Large Yorkshire Pudding Filling: Brisket, Mashed Potatoes & Vegetables

Large Yorkshire Pudding Filling Brisket Mashed Potatoes Vegetables

I do love a large Yorkshire pudding and will try to vary which filling I used. As it turns to winter I’ll typically cook several over a few weeks, before moving on to cook other meals.  This is, in part, because if I’ve bought a pint of milk, it needs using up – so a succession of Yorkshire Pudding meals seems an easy option!

I will admit that while I like roast potatoes, I’m not that bothered about them to the point where I think they’re always worth the extra time they take to cook.  I’ve tried frozen roast potatoes in the past and “they’ll do”, but I need to try more brands to find what I call good roast potatoes.  So I’m more than happy to go without roast spuds!

The food cheats in this meal are that I used the microwave to cook and reheat everything – and a small toaster oven to make the large Yorkshire pudding.  I’d pre-cooked the beef brisket in the slow cooker.  So it was quite a “hands off” meal, with leisurely prep!  It’s even possible to cook the mash and vegetables ahead and store them in the fridge in microwave safe boxes, ready to microwave hot again in just 3 minutes.

This large Yorkshire pudding was filled with:

  • 100 grams of beef brisket, that I’d made in the slow cooker.  This is a “melt in the mouth” cut of beef that cooks well in the slow cooker – ideal if you want to make pulled beef, but I kept it chunky this time.  I’d frozen the brisket in portions.  I’d also portioned up and frozen the beef brisket gravy, so used a portion of that too.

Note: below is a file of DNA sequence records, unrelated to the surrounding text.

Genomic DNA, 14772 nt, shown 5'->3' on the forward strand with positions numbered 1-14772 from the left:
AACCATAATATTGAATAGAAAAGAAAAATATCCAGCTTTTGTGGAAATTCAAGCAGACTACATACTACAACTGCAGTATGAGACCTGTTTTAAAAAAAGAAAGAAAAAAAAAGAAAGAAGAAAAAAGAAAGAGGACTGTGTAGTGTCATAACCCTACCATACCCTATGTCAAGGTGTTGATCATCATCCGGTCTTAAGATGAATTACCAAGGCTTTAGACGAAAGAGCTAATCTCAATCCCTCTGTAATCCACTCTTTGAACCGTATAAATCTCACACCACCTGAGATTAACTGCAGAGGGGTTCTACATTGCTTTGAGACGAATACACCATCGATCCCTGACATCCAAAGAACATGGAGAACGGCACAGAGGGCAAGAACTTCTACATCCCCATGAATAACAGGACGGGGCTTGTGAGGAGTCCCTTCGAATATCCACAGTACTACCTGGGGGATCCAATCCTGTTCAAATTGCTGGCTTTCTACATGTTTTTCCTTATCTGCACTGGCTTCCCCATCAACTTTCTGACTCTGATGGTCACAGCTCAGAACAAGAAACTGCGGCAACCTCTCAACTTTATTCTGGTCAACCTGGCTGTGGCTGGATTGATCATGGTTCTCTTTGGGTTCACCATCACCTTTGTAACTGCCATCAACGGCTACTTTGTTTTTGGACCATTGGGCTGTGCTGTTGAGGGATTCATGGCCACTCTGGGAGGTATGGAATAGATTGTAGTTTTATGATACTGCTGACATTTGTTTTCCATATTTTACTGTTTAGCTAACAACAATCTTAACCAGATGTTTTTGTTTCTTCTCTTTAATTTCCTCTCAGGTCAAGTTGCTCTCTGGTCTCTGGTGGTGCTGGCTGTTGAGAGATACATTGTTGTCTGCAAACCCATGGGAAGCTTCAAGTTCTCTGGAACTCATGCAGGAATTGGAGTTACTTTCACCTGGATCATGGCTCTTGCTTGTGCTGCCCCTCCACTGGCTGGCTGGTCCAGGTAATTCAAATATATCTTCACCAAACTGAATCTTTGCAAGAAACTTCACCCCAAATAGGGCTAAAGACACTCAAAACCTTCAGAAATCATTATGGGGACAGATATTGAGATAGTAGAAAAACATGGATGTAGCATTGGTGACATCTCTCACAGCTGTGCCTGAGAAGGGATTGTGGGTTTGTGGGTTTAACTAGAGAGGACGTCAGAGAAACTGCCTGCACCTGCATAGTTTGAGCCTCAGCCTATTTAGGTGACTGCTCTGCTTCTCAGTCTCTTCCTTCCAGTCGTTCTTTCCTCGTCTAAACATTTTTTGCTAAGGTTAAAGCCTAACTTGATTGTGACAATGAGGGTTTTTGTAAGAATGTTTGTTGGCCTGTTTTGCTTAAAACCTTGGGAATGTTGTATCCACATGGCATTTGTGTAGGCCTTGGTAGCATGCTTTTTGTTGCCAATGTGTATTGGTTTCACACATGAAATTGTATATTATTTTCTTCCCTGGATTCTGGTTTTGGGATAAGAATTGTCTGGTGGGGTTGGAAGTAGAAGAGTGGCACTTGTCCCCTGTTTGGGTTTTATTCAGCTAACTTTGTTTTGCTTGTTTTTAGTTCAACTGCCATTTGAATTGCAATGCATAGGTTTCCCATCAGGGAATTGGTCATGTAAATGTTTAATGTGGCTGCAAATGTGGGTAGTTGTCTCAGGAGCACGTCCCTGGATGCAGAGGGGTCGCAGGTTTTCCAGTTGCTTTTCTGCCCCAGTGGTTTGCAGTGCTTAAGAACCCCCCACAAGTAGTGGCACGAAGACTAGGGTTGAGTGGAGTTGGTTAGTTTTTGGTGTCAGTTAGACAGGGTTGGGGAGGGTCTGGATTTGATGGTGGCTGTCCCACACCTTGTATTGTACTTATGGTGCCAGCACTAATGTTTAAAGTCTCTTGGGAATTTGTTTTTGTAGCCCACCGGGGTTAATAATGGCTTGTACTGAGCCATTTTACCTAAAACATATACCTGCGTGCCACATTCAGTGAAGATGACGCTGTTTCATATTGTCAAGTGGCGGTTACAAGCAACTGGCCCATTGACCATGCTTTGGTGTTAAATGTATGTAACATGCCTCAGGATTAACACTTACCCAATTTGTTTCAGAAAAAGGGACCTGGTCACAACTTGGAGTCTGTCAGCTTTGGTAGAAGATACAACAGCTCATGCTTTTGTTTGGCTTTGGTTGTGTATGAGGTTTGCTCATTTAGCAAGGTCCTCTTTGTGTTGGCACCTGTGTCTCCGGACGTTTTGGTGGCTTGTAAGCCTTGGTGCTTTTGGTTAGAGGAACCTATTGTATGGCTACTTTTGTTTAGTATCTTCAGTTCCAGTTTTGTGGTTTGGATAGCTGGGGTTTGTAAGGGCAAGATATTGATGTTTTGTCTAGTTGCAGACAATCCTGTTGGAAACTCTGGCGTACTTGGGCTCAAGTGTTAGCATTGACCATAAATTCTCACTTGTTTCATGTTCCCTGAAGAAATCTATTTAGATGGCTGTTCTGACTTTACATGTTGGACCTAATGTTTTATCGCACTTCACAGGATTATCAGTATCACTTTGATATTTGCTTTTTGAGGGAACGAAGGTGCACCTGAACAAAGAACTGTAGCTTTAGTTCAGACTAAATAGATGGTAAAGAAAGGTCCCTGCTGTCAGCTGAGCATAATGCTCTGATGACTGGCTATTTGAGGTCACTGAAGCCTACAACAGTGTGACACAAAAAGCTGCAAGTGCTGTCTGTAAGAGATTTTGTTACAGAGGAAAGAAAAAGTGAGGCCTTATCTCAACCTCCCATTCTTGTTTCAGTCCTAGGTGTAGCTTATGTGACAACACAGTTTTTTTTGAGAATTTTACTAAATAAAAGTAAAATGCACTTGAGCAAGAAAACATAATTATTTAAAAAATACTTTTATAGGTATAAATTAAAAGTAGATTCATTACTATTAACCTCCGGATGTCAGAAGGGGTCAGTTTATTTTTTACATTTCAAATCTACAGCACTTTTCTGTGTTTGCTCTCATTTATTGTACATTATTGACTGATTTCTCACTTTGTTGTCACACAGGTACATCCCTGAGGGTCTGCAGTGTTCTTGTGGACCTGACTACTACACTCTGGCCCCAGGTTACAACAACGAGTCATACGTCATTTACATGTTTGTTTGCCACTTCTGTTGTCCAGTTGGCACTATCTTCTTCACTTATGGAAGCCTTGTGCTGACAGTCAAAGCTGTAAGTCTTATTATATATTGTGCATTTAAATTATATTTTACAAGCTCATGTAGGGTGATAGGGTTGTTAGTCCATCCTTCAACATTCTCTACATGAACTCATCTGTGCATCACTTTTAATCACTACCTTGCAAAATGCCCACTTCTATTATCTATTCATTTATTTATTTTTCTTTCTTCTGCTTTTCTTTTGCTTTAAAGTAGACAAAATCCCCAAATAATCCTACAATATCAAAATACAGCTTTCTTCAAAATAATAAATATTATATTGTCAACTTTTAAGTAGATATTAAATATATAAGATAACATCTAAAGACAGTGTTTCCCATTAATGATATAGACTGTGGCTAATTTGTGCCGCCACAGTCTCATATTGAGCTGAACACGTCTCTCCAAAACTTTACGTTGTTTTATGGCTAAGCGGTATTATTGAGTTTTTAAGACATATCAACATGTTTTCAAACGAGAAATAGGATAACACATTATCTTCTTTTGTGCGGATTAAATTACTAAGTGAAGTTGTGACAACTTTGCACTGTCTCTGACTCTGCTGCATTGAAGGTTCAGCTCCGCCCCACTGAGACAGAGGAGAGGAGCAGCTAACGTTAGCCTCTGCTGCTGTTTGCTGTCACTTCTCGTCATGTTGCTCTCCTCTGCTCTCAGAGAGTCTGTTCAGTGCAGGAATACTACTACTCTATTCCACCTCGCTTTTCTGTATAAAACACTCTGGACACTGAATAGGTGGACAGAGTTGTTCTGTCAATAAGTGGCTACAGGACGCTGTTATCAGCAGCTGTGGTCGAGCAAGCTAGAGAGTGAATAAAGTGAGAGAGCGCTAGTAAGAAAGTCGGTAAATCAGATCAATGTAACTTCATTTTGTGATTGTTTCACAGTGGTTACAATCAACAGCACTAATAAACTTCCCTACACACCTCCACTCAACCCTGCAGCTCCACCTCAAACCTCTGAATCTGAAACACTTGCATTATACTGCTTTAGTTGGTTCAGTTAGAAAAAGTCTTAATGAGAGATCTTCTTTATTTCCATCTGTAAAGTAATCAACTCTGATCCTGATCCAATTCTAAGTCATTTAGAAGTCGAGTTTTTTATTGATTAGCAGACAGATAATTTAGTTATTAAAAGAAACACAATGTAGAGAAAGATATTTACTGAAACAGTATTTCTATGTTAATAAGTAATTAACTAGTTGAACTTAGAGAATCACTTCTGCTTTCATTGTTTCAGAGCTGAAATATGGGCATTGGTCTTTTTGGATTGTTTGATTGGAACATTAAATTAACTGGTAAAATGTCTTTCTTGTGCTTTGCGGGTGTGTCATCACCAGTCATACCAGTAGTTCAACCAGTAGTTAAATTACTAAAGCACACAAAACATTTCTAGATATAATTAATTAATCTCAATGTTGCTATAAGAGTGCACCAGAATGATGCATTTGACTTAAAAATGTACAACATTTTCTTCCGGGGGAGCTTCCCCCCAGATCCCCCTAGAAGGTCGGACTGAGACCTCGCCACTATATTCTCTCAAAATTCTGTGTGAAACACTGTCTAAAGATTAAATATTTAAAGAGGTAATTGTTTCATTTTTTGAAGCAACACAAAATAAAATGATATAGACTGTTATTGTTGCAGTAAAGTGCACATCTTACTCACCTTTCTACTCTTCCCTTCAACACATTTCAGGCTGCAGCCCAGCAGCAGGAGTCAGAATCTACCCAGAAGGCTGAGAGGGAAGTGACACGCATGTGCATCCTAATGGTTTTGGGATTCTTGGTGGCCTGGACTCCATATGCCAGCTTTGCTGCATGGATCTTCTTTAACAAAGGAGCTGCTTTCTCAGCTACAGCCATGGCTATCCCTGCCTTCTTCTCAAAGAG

• 250 grams of mashed potato – because it was an easy option and I’d bought a 2.5Kg bag of potatoes.  Although I use the green vegetable saver bags, which keep potatoes fresh for weeks, they do still need to be eaten in quite a lot of meals once I’ve bought a bag! I cooked these in a microwave steamer.
  • 1 carrot cut into batons, microwave cooked in a mug, as the microwave steamer seemed overkill.
  • Frozen peas, defrosted in a mug with boiling water, then quickly microwaved for 20 seconds to ensure they were piping hot.

I made the Yorkshire pudding batter mix “by eye”, but will typically be using one egg and about 50 grams of flour. I cooked it in a sponge tin, as that’s the most convenient for me to use.

The Yorkshire pudding took about 20 minutes to cook – the mashed potato took 15-20 minutes from start to finish; carrots took 5 minutes.  I froze the beef stock/gravy quite thin, so added some Bisto granules to thicken it.

This is a great winter warmer meal, achievable if you’re cooking for one!

Menu Cost – £1.75:

The beef brisket was the most expensive part of this meal, with the portion costing about £1.30.  The Yorkshire pudding cost about 15p, the mashed potatoes cost about 20p. Adding in the carrots, peas and gravy, probably means this meal cost a total of ~£1.75.  Not the cheapest of meals, but a real treat and a great Sunday dinner.

Compared to a meagre microwave Sunday dinner from a shop, I had more than double the quantity – and a ready meal might cost you, typically, £1.50-£1.75.

Shop Bought Ready Meal Beef Sunday Dinners:

Here’s a quick round up of some shop bought ready meal beef Sunday dinners:

  • Lidl Chef Select Roast Beef Dinner, costs £1.49, weighs 400 grams.  Roast beef slices in beef gravy, roast potatoes, peas, baby carrots and a small Yorkshire pudding.
  • Tesco Roast Beef Dinner, costs £1.75, weighs 400 grams. Roast beef slices in beef gravy, roast potatoes, peas, baby carrots and a small Yorkshire pudding. 12% of this is beef, so 48 grams (less than half what I’d cooked myself). Microwave in 12 minutes or oven-bake for 45 minutes from frozen.
  • Asda Traditional Roast Beef Dinner, costs £2.70, weighs 400 grams. Roast beef slices in beef gravy, roast potatoes, peas, carrots and a small Yorkshire pudding. This contains 16% beef (~66 grams). Oven bake for 30 minutes.
  • Bisto Roast Beef Dinner, costs £2.20, weighs 400 grams.  Roast beef slices in beef gravy, roast potatoes, peas, carrots and a small Yorkshire pudding. This contains 12% beef (~48 grams).

So you can see that a roast beef dinner is pretty much the same content across the shops – with mine I can add/change ingredients on a whim … and fully load the plate with a variety of vegetables if I wish.